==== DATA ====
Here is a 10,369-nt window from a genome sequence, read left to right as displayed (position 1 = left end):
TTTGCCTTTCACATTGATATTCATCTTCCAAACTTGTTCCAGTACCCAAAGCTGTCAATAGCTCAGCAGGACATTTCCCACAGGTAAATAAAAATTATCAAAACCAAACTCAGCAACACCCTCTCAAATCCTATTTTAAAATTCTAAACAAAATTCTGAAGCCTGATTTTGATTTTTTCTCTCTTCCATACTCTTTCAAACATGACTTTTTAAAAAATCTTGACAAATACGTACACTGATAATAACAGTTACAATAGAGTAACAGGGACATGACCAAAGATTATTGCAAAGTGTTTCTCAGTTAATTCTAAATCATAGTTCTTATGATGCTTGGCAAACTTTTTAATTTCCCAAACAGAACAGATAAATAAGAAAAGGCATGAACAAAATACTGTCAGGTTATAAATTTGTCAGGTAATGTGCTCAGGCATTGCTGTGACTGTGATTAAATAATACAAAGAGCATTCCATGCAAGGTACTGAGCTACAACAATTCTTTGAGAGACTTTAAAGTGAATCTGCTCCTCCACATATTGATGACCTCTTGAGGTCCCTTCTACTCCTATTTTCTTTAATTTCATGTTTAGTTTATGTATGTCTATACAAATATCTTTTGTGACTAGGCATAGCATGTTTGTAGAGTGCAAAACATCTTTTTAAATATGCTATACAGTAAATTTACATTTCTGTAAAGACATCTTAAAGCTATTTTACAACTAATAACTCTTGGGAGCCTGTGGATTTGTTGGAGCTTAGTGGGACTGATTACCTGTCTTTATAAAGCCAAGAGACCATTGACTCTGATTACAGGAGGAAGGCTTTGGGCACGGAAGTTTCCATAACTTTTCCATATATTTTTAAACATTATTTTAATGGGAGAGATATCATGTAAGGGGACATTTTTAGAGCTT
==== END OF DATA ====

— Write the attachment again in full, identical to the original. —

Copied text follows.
Here is a 10,369-nt window from a genome sequence, read left to right as displayed (position 1 = left end):
TTTGCCTTTCACATTGATATTCATCTTCCAAACTTGTTCCAGTACCCAAAGCTGTCAATAGCTCAGCAGGACATTTCCCACAGGTAAATAAAAATTATCAAAACCAAACTCAGCAACACCCTCTCAAATCCTATTTTAAAATTCTAAACAAAATTCTGAAGCCTGATTTTGATTTTTTCTCTCTTCCATACTCTTTCAAACATGACTTTTTAAAAAATCTTGACAAATACGTACACTGATAATAACAGTTACAATAGAGTAACAGGGACATGACCAAAGATTATTGCAAAGTGTTTCTCAGTTAATTCTAAATCATAGTTCTTATGATGCTTGGCAAACTTTTTAATTTCCCAAACAGAACAGATAAATAAGAAAAGGCATGAACAAAATACTGTCAGGTTATAAATTTGTCAGGTAATGTGCTCAGGCATTGCTGTGACTGTGATTAAATAATACAAAGAGCATTCCATGCAAGGTACTGAGCTACAACAATTCTTTGAGAGACTTTAAAGTGAATCTGCTCCTCCACATATTGATGACCTCTTGAGGTCCCTTCTACTCCTATTTTCTTTAATTTCATGTTTAGTTTATGTATGTCTATACAAATATCTTTTGTGACTAGGCATAGCATGTTTGTAGAGTGCAAAACATCTTTTTAAATATGCTATACAGTAAATTTACATTTCTGTAAAGACATCTTAAAGCTATTTTACAACTAATAACTCTTGGGAGCCTGTGGATTTGTTGGAGCTTAGTGGGACTGATTACCTGTCTTTATAAAGCCAAGAGACCATTGACTCTGATTACAGGAGGAAGGCTTTGGGCACGGAAGTTTCCATAACTTTTCCATATATTTTTAAACATTATTTTAATGGGAGAGATATCATGTAAGGGGACATTTTTAGAGCTT